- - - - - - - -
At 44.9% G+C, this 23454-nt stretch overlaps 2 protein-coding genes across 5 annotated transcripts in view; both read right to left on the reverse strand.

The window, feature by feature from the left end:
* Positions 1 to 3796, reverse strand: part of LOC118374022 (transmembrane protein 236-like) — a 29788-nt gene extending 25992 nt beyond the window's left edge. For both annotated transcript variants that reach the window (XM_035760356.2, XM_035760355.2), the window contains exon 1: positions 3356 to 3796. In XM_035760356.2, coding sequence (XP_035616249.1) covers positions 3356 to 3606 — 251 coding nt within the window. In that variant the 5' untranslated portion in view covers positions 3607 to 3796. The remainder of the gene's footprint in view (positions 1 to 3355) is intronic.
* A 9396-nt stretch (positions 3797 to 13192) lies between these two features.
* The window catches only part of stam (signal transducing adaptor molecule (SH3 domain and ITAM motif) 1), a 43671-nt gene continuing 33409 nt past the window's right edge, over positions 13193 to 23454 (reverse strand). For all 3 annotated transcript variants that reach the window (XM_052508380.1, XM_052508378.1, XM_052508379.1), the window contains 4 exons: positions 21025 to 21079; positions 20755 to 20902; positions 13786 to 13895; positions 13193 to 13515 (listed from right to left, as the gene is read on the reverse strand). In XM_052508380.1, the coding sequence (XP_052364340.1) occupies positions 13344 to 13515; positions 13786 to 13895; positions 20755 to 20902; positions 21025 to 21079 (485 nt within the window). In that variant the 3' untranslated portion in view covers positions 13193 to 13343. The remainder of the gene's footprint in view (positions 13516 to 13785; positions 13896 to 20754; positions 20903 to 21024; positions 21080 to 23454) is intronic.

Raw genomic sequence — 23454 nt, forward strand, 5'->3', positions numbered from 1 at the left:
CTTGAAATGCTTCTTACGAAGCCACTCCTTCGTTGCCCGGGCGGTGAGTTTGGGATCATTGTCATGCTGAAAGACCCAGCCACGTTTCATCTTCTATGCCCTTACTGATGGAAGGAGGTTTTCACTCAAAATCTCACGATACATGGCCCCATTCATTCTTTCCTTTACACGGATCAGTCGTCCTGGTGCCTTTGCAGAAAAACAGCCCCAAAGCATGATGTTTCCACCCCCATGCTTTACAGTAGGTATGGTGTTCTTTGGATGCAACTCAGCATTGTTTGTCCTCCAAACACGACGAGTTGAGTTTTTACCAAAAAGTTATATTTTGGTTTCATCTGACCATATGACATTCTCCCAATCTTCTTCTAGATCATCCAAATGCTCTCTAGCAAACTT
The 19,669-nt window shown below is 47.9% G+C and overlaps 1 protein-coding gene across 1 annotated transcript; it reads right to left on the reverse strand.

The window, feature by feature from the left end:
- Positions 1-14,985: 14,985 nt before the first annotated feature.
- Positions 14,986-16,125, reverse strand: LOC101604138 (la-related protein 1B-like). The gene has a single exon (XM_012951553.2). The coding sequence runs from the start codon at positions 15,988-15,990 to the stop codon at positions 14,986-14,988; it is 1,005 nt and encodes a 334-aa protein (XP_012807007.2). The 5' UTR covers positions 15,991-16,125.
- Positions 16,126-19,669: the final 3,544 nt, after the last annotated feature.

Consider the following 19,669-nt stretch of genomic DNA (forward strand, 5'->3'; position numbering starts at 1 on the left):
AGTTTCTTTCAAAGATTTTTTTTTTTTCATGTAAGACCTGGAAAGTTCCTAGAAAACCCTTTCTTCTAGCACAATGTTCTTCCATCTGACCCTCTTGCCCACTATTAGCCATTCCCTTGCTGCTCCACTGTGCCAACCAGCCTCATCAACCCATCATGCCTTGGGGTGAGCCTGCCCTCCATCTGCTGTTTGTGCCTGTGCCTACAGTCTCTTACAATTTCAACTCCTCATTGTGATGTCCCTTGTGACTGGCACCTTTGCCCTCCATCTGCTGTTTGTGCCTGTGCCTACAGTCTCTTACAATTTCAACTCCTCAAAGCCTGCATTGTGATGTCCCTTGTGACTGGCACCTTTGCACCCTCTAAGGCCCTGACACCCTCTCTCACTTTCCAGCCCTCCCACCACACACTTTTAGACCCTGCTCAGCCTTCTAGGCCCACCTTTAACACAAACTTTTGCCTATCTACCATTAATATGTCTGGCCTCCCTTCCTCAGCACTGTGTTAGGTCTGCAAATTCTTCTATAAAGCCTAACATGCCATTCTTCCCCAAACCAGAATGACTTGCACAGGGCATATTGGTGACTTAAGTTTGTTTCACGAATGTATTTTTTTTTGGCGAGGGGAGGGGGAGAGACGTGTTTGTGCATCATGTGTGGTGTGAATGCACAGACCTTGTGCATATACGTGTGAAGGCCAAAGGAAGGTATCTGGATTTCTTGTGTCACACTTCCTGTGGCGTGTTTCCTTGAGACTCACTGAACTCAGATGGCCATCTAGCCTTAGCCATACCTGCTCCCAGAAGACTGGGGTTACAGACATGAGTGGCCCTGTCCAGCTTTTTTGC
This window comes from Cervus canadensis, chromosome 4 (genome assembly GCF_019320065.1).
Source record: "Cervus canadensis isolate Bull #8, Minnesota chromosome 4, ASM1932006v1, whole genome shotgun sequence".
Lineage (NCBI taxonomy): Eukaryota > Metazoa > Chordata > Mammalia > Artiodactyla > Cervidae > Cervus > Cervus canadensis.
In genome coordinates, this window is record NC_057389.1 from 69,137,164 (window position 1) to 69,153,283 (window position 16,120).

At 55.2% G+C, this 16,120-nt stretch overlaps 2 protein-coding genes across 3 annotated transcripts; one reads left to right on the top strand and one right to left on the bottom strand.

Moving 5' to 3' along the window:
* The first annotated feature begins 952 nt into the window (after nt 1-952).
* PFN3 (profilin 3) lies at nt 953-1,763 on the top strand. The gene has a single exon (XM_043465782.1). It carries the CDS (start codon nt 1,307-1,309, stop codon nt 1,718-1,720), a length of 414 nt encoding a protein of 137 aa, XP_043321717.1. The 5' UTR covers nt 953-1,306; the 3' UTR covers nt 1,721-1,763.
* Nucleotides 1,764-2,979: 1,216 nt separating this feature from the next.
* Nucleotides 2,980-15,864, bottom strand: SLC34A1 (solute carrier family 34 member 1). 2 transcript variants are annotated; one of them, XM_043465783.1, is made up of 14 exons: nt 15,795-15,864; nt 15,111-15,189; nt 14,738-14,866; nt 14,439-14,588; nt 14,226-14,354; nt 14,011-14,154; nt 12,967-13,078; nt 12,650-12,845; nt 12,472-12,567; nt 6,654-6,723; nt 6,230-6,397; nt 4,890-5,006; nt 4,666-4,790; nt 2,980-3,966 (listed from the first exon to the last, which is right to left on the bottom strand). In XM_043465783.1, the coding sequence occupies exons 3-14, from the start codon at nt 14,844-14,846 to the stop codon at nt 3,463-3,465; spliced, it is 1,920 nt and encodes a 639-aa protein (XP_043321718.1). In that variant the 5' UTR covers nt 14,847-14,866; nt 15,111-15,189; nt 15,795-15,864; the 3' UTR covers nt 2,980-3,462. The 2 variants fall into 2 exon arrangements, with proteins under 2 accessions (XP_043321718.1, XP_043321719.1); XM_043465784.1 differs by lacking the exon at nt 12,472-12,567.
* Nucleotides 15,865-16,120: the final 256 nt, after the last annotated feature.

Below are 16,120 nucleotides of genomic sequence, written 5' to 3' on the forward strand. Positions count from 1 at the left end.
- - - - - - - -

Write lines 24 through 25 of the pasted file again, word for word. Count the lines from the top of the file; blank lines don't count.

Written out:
* Nucleotides 2,980-15,864, bottom strand: SLC34A1 (solute carrier family 34 member 1). 2 transcript variants are annotated; one of them, XM_043465783.1, is made up of 14 exons: nt 15,795-15,864; nt 15,111-15,189; nt 14,738-14,866; nt 14,439-14,588; nt 14,226-14,354; nt 14,011-14,154; nt 12,967-13,078; nt 12,650-12,845; nt 12,472-12,567; nt 6,654-6,723; nt 6,230-6,397; nt 4,890-5,006; nt 4,666-4,790; nt 2,980-3,966 (listed from the first exon to the last, which is right to left on the bottom strand). In XM_043465783.1, the coding sequence occupies exons 3-14, from the start codon at nt 14,844-14,846 to the stop codon at nt 3,463-3,465; spliced, it is 1,920 nt and encodes a 639-aa protein (XP_043321718.1). In that variant the 5' UTR covers nt 14,847-14,866; nt 15,111-15,189; nt 15,795-15,864; the 3' UTR covers nt 2,980-3,462. The 2 variants fall into 2 exon arrangements, with proteins under 2 accessions (XP_043321718.1, XP_043321719.1); XM_043465784.1 differs by lacking the exon at nt 12,472-12,567.
* Nucleotides 15,865-16,120: the final 256 nt, after the last annotated feature.